Let’s stipulate that Donald Trump’s personality is an acquired taste. His is not the personality of a career politician. He does not speak in carefully calibrated and focus-tested words and sentences. He’s frequently bombastic and braggadocios. He’s given to overstatement and he’s often grossly intemperate in his reaction to criticism.
Let’s also stipulate the Joe Biden seems like the nicest guy in the world. He’s an avuncular guy with a kindly air about him. He seems like the kind of next-door neighbor you’d want if you lived where neighbors go to each other’s houses to cook out and drink beer in the backyard.
If I were picking my president purely on personality, I’d pick Joe Biden hands down. But for as much as geniality and likability count as currency in politics, in the end the only thing that really matters is policy. And we have not in recent memory faced a more stark, more clearly defined policy choice.
So, amid the heated partisan rhetoric and in light of grossly dishonest reporting by most of the media, how do we size up that choice?
To imagine the policy impacts of a Trump second term it seems reasonable to examine the first. Remove the aberration of COVID-19 and filter out the hyper-partisan noise that has bedeviled this presidency from the start, and you have one of the most successful first-term administrations in recent history.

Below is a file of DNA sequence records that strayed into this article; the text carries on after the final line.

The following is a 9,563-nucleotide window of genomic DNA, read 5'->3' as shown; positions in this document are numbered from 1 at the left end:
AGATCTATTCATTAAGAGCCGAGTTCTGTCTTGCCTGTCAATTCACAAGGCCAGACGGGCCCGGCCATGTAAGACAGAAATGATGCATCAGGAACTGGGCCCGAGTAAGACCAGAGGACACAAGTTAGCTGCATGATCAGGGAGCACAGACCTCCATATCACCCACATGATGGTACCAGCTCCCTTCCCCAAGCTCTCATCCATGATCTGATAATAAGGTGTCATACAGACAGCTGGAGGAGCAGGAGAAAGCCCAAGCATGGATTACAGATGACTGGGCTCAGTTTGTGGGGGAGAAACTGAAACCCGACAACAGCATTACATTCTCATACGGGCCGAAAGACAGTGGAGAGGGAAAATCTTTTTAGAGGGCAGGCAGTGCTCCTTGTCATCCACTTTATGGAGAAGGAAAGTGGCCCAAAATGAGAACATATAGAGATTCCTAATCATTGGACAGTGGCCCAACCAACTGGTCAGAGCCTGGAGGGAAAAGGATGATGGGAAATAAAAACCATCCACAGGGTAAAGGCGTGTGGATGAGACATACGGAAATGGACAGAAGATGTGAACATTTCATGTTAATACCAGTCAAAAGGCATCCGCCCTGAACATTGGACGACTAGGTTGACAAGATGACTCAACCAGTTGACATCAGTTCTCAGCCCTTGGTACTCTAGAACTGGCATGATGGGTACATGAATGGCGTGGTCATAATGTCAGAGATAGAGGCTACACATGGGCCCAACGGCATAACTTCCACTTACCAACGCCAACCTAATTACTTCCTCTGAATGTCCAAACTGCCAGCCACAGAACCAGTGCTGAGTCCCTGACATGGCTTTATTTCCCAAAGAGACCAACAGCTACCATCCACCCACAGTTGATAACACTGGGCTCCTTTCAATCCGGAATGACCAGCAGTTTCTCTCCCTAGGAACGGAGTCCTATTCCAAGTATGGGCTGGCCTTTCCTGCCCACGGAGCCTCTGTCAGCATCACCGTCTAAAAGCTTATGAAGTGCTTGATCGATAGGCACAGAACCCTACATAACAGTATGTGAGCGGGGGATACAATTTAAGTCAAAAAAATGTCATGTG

The passing of a major tax cut and the shredding of thousands of pages of stultifying regulations served to ignite the economy. As a result, wages rose as unemployment fell. The fastest wage gains and the most significant improvements in unemployment were seen among minorities and those on the lower rungs of the economic ladder.
Illegal immigration dropped by 90 percent. Food stamp and welfare dependency dropped sharply. The threat of ISIS almost totally abated. The same for North Korea. China is at last being put in its place. Dependency on imported oil is a thing of the past while peace is breaking out in the Middle East.
To imagine the policy impacts of a Biden presidency, it seems reasonable to look at Democrat-controlled California.
California, the most naturally wealthy state in the union, is an economic and sociological basket case. Millions of acres of the state are ablaze due to decades of environmental mismanagement. Idiotic energy regulations result every summer in rolling power blackouts. The state has by far the largest homeless population in the country. Twenty percent of the state’s population lives below the poverty line.
The titans of entertainment and high tech have gotten richer, the poor have grown in number and California’s once-vibrant middle class has been hollowed out. The best and brightest of the state’s residents in a position to do so are packing up to leave.
So, the choice boils down to the prospect of Trumpian policy success at the price of an often-unlikable personality. Or Biden’s affable personality alongside the prospect of nationalizing California’s dystopia.
Personality or policy. The choice is ours.